Home Trending MY TRAVEL GUIDE TO COLMAR AT CHRISTMAS | NotJessFashion

MY TRAVEL GUIDE TO COLMAR AT CHRISTMAS | NotJessFashion

316
0

Novis Cardigan | Novis Skirt | Nike Sneakers | & Other Stories Scarf | Faux Fur Bag Similar

What to Pack

Colmar is situated in the Alsace region of northeastern France, which borders Germany. Here you can expect cold winters with mostly cloudy days, which warrants cozy jackets and lots of chunky knits. I opted for pieces that can be mixed and matched – and the usual cold weather accessories such as gloves, scarves, and hats.

In terms of footwear, make comfort priority. Think walkable shoes such as sneakers, loafers, and low heeled boots since most of the roads are made of cobblestones and can be extremely hard on the feet after hours of walking. I didn’t experience tons of snow while I was there, but I’m sure it isn’t rare. So in that case, make sure you check the weather before your trip and pack at least one option with treaded soles to prevent slip.

When to Visit & What to Expect

While I’m sure there is no wrong time or season to take a trip to Colmar, I highly recommend visiting this fairytale town in December since it’s unlike any place I’ve visited before! During this time, Christmas dreams really come to life – and everything feels extra festive. I couldn’t believe my eyes, seeing the town dressed up in tons of lights, life-sized ornaments, and the cutest stuffed animals.

The opening of the Christmas markets start on November 25 and lasts throughout December. And if you happen to be in France now, the Christmas spirit doesn’t actually conclude until January 6 (just 3 more days). I visited back in mid-December – and even though it was crowded, I don’t regret it one bit!

If you’re not all that into Christmas, I can imagine this place being a wonderland in the spring as well – decked out in flowers and beautiful weather. It would be the perfect backdrop for wine tours and tasting.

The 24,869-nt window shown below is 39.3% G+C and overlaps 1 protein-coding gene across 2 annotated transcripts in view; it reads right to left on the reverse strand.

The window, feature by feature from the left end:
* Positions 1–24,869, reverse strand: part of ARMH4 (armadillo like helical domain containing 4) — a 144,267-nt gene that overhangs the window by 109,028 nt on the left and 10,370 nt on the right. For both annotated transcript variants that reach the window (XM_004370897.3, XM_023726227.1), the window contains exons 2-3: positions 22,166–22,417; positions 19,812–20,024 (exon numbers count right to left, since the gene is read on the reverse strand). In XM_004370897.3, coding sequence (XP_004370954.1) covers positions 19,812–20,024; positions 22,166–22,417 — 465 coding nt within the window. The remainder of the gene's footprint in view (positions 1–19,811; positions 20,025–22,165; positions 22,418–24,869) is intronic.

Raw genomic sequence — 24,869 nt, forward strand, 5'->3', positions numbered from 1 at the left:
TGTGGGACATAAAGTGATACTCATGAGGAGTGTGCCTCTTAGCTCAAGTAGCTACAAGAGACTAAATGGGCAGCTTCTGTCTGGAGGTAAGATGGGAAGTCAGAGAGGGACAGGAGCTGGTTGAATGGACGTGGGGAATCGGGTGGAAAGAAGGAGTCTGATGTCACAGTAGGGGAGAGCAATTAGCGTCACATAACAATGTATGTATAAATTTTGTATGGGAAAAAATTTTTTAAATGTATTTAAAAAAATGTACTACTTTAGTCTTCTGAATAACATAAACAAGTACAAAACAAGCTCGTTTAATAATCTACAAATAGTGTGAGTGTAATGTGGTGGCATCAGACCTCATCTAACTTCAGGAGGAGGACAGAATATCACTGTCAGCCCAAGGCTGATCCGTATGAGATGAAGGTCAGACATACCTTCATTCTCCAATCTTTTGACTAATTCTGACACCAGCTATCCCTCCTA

Where to Stay

Since Colmar is a huge travel destination during the holidays, you can expect higher hotel rates. There are tons of options such as the quaint Le Colombier in the Little Venice district or the luxurious La Maison Des Tetes. However, I prefer to explore like a local, so I went with Airbnb.

Points of Interest

Part of what makes Colmar so unique is that sits right on the border of France and Germany, giving you access to a mix of two different cultures. The first thing I noticed was definitely the infusion of French and German architecture, which is unlike anything I’ve seen before.

I also really enjoyed the meshing of French and German flavors when it came to the cuisine – so delicious! That being said, here are some must-see places:

Christmas Markets – There are 6 Christmas markets scattered throughout Colmar, which are the main attractions during winter. Each Christmas market sells unique items including ornaments, stuffed animal, decorations, food and wine, chocolates, and more! It was so hard resisting all the cute toys. Don’t forget to grab yourself some mulled wine during your venture – it’s a winter ritual in Colmar. The wine is warmed without coming to a boiling point and then flavored with spices and honey.

Christmas Park for Kids – If you have kids, Colmar does an excellent job tailoring Christmas markets to them with a themed roller coaster and other rides.